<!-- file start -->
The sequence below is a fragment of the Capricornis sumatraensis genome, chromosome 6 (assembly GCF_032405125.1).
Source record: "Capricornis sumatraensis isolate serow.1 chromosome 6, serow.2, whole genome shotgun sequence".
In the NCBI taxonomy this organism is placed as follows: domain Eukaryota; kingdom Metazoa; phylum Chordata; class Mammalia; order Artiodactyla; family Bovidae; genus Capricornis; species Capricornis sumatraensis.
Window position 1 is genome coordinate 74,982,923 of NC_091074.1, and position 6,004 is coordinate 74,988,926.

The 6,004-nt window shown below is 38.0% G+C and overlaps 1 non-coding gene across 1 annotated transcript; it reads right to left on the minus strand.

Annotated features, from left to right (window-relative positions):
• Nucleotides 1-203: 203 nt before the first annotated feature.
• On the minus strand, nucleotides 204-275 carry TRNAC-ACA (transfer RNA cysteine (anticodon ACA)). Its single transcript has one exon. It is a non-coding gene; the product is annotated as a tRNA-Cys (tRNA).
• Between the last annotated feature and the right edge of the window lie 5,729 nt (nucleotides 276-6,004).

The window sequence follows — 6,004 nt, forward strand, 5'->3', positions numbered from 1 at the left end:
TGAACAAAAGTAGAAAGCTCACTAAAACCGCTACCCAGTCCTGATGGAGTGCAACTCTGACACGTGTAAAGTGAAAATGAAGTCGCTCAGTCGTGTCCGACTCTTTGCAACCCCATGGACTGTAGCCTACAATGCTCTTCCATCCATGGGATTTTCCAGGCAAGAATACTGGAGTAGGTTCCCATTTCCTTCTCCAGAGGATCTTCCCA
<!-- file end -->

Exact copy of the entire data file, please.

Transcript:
The sequence below is a fragment of the Capricornis sumatraensis genome, chromosome 6 (assembly GCF_032405125.1).
Source record: "Capricornis sumatraensis isolate serow.1 chromosome 6, serow.2, whole genome shotgun sequence".
In the NCBI taxonomy this organism is placed as follows: domain Eukaryota; kingdom Metazoa; phylum Chordata; class Mammalia; order Artiodactyla; family Bovidae; genus Capricornis; species Capricornis sumatraensis.
Window position 1 is genome coordinate 74,982,923 of NC_091074.1, and position 6,004 is coordinate 74,988,926.

The 6,004-nt window shown below is 38.0% G+C and overlaps 1 non-coding gene across 1 annotated transcript; it reads right to left on the minus strand.

Annotated features, from left to right (window-relative positions):
• Nucleotides 1-203: 203 nt before the first annotated feature.
• On the minus strand, nucleotides 204-275 carry TRNAC-ACA (transfer RNA cysteine (anticodon ACA)). Its single transcript has one exon. It is a non-coding gene; the product is annotated as a tRNA-Cys (tRNA).
• Between the last annotated feature and the right edge of the window lie 5,729 nt (nucleotides 276-6,004).

The window sequence follows — 6,004 nt, forward strand, 5'->3', positions numbered from 1 at the left end:
TGAACAAAAGTAGAAAGCTCACTAAAACCGCTACCCAGTCCTGATGGAGTGCAACTCTGACACGTGTAAAGTGAAAATGAAGTCGCTCAGTCGTGTCCGACTCTTTGCAACCCCATGGACTGTAGCCTACAATGCTCTTCCATCCATGGGATTTTCCAGGCAAGAATACTGGAGTAGGTTCCCATTTCCTTCTCCAGAGGATCTTCCCA